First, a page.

(CNN) -- Most of the websites shut down by a hackers group were up and running early Friday, including the U.S. Department of Justice, FBI and some entertainment sites after one of the federal government's largest anti-piracy crackdowns.
"Hacktivist" collective Anonymous took credit for taking down the sites Thursday after the arrests of leaders of Megaupload.com and shut down the popular hub for illegal media downloads.
Hours after the announcement of the arrests, some of Megaupload's fans turned the table on the feds, knocking the U.S. Department of Justice and the FBI websites offline.
Both sites appeared to be back up early Friday. A law enforcement official told CNN the FBI was investigating.
Anonymous said 10 websites in all were targeted and early Friday the sites for music publishing and licensing group, BMI and record company Universal Music were still down.
"The Site is under maintenance. Please expect it to be back shortly," was the message on the Universal Music page early Friday.
The hacker collective announced its attentions on Thursday.
"We Anonymous are launching our largest attack ever on government and music industry sites. Lulz," the group said in a statement posted late Thursday on an associated Twitter account. "The FBI didn't think they would get away with this did they? They should have expected us."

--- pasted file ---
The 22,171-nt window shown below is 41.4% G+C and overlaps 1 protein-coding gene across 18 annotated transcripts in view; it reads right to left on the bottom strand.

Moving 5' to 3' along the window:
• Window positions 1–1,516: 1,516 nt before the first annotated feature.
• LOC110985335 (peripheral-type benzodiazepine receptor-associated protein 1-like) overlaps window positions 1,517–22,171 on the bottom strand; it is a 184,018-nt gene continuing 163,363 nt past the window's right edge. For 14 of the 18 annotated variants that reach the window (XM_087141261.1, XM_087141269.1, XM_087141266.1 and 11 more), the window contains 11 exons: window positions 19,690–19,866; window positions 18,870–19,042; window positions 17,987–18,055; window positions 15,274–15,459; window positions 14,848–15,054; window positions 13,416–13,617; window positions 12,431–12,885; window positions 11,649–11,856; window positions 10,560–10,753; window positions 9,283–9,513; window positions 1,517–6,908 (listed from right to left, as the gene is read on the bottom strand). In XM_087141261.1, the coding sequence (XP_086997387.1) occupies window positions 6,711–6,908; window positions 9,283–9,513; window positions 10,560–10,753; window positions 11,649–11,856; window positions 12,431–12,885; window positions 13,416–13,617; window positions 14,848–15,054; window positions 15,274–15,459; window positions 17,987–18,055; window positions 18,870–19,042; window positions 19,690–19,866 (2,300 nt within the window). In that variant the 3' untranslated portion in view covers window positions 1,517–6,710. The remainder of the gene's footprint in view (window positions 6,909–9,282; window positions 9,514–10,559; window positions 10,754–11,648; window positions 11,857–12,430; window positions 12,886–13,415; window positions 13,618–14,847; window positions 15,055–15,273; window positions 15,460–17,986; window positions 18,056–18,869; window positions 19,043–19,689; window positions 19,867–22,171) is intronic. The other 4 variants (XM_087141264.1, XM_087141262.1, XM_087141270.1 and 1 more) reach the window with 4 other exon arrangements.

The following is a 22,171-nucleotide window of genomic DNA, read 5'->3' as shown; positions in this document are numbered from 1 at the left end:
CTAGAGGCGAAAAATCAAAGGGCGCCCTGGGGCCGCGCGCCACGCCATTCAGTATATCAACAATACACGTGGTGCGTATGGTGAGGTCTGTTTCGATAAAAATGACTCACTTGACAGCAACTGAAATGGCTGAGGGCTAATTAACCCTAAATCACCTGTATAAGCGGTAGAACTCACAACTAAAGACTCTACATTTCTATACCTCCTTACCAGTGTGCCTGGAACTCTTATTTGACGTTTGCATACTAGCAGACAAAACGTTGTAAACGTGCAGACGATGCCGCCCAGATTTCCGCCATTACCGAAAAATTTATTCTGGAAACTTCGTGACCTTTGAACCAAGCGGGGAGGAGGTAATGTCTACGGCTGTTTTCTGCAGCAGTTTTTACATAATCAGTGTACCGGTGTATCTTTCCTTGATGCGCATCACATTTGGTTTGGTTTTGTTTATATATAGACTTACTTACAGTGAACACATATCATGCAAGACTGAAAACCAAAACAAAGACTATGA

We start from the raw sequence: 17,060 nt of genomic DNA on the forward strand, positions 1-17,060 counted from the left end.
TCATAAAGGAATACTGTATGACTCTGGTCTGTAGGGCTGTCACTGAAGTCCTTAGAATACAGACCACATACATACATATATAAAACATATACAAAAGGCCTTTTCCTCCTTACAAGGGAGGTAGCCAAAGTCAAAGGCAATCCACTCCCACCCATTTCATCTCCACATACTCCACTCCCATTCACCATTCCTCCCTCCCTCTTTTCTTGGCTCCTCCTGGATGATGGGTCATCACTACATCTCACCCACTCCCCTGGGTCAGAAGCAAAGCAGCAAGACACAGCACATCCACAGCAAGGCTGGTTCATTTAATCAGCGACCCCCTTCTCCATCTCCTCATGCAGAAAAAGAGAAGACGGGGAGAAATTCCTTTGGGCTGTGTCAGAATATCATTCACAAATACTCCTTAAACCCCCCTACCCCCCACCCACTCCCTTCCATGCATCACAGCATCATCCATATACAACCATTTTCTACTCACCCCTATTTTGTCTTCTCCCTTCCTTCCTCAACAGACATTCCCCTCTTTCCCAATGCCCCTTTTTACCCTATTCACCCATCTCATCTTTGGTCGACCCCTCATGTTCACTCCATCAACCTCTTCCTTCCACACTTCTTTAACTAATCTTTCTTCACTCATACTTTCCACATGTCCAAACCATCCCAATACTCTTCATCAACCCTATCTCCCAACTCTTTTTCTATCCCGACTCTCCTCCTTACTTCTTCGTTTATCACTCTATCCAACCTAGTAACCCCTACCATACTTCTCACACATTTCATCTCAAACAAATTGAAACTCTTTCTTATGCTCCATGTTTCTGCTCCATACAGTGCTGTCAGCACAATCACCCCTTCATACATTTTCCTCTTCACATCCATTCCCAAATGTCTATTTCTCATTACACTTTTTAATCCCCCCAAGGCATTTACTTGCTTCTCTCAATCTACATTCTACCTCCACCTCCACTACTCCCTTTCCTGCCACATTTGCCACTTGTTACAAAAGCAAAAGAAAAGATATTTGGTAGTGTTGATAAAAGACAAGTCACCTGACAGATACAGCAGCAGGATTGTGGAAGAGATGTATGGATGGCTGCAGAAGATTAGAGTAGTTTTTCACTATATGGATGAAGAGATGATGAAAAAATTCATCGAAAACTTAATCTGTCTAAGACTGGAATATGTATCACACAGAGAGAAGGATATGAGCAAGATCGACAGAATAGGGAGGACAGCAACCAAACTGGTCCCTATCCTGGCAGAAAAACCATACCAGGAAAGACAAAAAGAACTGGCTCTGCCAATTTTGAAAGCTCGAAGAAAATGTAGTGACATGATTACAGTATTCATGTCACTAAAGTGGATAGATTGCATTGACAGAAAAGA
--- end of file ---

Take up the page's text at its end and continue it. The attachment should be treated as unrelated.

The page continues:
The group also posted personal information on former Connecticut Sen. Chris Dodd, chairman of the Motion Picture Association of America, one of the targeted sites.
A Justice Department spokesperson, who did not want to be identified, said its Web server was "experiencing a significant increase in activity, resulting in a degradation in service."
"The department is working to ensure the website is available while we investigate the origins of this activity, which is being treated as a malicious act until we can fully identify the root cause of the disruption," the spokesperson said.
The website glitches came soon after various Twitter accounts associated with the collective took aim at the government.
Anonymous' favorite weapon for these attacks is what's called a "distributed denial of service" (DDoS) attack, which directs a flood of traffic to a website and temporarily crashes it by overwhelming its servers. It doesn't actually involve any hacking or security breaches.
"One thing is certain: EXPECT US! #Megaupload" read one tweet from AnonOps that went out midafternoon.
One hour later, the same account tweeted a victory message: "Tango down! http://universalmusic.com & http://www.justice.gov// #Megaupload"
Speaking of the Web attacks, an Anonymous representative said 5,635 people used a networking tool called a "low orbit ion cannon." A LOIC is a software tool that aims a massive flood of traffic at a targeted site.
The news comes as lawmakers have turned their attention to anti-piracy legislation. Protests erupted both online and offline this week against two bills under consideration in Congress: the House's Stop Online Piracy Act (SOPA) and the Senate's Protect IP Act (PIPA).